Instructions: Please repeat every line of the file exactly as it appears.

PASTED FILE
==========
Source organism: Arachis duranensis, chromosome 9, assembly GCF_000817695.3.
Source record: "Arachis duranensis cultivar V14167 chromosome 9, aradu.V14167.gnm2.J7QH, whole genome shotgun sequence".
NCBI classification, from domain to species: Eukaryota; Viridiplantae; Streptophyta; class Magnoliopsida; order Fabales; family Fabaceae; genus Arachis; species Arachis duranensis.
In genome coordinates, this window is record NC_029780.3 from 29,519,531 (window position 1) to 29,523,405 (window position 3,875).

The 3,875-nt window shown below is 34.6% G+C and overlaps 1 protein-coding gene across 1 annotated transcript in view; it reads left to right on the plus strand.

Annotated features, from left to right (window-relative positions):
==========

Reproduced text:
Source organism: Arachis duranensis, chromosome 9, assembly GCF_000817695.3.
Source record: "Arachis duranensis cultivar V14167 chromosome 9, aradu.V14167.gnm2.J7QH, whole genome shotgun sequence".
NCBI classification, from domain to species: Eukaryota; Viridiplantae; Streptophyta; class Magnoliopsida; order Fabales; family Fabaceae; genus Arachis; species Arachis duranensis.
In genome coordinates, this window is record NC_029780.3 from 29,519,531 (window position 1) to 29,523,405 (window position 3,875).

The 3,875-nt window shown below is 34.6% G+C and overlaps 1 protein-coding gene across 1 annotated transcript in view; it reads left to right on the plus strand.

Annotated features, from left to right (window-relative positions):